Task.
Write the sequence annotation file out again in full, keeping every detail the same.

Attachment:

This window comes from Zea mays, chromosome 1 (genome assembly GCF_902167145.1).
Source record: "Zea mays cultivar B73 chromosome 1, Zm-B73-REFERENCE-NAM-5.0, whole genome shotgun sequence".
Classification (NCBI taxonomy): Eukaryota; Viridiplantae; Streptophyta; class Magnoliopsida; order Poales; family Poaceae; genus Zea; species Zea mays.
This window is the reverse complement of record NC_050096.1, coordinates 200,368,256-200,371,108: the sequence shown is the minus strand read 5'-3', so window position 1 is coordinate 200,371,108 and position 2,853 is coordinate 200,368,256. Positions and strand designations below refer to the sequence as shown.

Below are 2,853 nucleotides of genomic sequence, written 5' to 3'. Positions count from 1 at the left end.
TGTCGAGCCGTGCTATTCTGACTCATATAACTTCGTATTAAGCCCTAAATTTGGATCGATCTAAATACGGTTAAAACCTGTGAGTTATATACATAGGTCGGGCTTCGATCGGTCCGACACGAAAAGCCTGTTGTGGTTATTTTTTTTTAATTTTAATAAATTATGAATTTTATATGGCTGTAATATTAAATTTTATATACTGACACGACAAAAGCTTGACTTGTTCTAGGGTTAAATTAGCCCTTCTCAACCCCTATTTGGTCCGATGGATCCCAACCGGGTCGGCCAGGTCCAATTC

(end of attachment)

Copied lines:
This window comes from Zea mays, chromosome 1 (genome assembly GCF_902167145.1).
Source record: "Zea mays cultivar B73 chromosome 1, Zm-B73-REFERENCE-NAM-5.0, whole genome shotgun sequence".
Classification (NCBI taxonomy): Eukaryota; Viridiplantae; Streptophyta; class Magnoliopsida; order Poales; family Poaceae; genus Zea; species Zea mays.
This window is the reverse complement of record NC_050096.1, coordinates 200,368,256-200,371,108: the sequence shown is the minus strand read 5'-3', so window position 1 is coordinate 200,371,108 and position 2,853 is coordinate 200,368,256. Positions and strand designations below refer to the sequence as shown.

Below are 2,853 nucleotides of genomic sequence, written 5' to 3'. Positions count from 1 at the left end.
TGTCGAGCCGTGCTATTCTGACTCATATAACTTCGTATTAAGCCCTAAATTTGGATCGATCTAAATACGGTTAAAACCTGTGAGTTATATACATAGGTCGGGCTTCGATCGGTCCGACACGAAAAGCCTGTTGTGGTTATTTTTTTTTAATTTTAATAAATTATGAATTTTATATGGCTGTAATATTAAATTTTATATACTGACACGACAAAAGCTTGACTTGTTCTAGGGTTAAATTAGCCCTTCTCAACCCCTATTTGGTCCGATGGATCCCAACCGGGTCGGCCAGGTCCAATTC